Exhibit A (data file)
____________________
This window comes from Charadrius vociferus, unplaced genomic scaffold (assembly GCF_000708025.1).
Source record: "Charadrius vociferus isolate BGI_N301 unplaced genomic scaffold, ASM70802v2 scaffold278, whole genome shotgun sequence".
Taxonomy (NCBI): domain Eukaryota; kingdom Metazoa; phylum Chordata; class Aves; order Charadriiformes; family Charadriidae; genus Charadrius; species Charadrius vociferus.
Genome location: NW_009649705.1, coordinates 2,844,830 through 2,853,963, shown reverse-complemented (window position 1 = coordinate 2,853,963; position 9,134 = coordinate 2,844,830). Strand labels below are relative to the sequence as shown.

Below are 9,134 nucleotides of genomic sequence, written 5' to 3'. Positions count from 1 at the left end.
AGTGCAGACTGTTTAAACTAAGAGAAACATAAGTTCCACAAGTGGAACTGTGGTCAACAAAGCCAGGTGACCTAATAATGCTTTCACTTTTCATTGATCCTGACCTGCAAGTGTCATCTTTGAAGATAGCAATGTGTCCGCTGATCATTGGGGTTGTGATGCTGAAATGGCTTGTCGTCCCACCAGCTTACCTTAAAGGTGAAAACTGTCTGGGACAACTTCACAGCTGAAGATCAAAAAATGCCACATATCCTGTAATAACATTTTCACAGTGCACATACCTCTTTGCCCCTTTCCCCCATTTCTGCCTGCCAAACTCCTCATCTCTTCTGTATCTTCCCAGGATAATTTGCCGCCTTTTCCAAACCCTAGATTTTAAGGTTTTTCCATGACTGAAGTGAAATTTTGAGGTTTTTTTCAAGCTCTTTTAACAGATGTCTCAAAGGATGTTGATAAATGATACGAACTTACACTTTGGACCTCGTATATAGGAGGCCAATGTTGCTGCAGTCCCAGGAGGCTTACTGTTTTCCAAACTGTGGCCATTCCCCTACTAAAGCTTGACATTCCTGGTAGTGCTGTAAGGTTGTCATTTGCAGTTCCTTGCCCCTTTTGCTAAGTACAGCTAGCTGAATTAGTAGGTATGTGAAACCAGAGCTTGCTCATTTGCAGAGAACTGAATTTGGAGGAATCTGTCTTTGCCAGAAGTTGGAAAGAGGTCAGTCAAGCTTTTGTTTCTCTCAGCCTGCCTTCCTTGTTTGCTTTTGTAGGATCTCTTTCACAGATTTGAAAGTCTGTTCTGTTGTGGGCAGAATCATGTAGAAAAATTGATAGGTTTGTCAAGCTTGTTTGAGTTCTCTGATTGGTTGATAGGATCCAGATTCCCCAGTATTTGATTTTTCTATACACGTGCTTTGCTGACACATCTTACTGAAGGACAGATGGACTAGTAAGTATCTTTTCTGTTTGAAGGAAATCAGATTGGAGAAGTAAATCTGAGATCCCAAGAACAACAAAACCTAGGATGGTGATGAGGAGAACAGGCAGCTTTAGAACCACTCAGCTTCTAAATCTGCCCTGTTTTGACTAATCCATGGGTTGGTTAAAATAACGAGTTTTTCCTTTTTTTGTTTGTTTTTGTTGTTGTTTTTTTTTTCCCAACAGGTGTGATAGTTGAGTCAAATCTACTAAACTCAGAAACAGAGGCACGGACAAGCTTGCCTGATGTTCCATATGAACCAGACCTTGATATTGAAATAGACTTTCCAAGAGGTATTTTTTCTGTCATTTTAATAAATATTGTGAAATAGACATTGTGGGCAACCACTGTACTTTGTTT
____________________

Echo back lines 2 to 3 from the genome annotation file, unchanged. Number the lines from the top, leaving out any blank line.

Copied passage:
Source record: "Charadrius vociferus isolate BGI_N301 unplaced genomic scaffold, ASM70802v2 scaffold278, whole genome shotgun sequence".
Taxonomy (NCBI): domain Eukaryota; kingdom Metazoa; phylum Chordata; class Aves; order Charadriiformes; family Charadriidae; genus Charadrius; species Charadrius vociferus.